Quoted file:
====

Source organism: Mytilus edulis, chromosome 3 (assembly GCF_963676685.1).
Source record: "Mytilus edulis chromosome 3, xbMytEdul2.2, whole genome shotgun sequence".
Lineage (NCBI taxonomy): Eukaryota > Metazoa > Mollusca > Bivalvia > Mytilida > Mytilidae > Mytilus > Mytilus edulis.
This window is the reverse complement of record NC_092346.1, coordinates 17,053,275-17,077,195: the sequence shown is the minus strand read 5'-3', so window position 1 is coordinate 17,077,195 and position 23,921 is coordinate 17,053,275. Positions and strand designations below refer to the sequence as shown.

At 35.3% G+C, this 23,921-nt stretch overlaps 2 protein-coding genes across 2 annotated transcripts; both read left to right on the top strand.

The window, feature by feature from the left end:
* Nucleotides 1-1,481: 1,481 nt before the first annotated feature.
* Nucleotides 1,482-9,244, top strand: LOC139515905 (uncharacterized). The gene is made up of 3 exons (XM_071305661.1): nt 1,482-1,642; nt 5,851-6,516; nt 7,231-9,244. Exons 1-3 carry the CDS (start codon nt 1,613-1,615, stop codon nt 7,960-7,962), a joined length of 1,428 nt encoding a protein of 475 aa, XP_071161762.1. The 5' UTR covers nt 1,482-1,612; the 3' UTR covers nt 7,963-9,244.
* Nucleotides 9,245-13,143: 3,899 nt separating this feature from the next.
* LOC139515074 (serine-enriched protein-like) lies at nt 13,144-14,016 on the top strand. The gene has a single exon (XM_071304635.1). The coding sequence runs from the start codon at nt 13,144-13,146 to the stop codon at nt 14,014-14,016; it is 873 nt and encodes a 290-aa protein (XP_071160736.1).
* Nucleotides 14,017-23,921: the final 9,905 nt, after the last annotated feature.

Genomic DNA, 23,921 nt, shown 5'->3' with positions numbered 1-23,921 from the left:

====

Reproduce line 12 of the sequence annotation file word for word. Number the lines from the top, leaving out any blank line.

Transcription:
Genomic DNA, 23,921 nt, shown 5'->3' with positions numbered 1-23,921 from the left: